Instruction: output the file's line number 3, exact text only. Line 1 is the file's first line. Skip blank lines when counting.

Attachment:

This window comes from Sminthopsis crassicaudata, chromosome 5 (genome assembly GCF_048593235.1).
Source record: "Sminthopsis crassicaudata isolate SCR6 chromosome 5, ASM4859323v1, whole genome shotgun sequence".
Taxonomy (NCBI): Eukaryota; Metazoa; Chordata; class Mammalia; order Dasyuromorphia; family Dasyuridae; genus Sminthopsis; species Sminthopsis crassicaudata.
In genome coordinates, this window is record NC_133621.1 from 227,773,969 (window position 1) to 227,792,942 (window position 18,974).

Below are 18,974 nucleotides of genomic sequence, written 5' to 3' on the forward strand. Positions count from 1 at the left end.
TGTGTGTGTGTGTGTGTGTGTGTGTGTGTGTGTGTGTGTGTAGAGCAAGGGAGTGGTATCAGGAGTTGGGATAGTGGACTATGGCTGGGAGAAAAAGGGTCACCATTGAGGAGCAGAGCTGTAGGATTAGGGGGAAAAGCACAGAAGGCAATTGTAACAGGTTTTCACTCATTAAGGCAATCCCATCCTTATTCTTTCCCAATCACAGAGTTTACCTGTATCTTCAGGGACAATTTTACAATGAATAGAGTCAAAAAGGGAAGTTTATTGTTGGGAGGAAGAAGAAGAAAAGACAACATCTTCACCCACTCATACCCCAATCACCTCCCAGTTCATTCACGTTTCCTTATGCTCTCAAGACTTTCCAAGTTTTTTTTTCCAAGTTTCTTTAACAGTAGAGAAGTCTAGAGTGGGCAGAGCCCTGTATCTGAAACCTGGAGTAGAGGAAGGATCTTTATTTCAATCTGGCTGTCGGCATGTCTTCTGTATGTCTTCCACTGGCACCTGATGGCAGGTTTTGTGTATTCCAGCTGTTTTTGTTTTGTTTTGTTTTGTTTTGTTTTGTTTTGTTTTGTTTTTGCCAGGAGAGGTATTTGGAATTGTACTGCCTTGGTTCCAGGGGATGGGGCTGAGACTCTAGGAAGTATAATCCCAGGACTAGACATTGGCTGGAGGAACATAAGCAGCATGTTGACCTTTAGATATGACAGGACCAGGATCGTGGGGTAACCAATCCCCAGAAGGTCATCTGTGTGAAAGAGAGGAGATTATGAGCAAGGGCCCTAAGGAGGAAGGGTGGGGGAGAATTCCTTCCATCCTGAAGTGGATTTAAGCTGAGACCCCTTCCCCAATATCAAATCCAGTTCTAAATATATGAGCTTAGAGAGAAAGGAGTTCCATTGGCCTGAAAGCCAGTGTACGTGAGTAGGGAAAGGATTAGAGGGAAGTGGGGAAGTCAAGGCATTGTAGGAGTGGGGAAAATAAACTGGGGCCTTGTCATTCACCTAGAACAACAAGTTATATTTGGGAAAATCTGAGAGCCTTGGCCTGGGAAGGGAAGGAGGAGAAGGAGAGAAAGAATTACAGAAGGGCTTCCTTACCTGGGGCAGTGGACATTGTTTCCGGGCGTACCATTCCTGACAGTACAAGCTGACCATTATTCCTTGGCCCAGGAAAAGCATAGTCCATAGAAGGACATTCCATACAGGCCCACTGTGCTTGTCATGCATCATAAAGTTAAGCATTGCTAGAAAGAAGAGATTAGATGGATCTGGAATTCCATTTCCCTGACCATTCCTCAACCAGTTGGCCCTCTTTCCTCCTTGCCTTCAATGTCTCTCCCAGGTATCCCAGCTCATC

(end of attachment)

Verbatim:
Taxonomy (NCBI): Eukaryota; Metazoa; Chordata; class Mammalia; order Dasyuromorphia; family Dasyuridae; genus Sminthopsis; species Sminthopsis crassicaudata.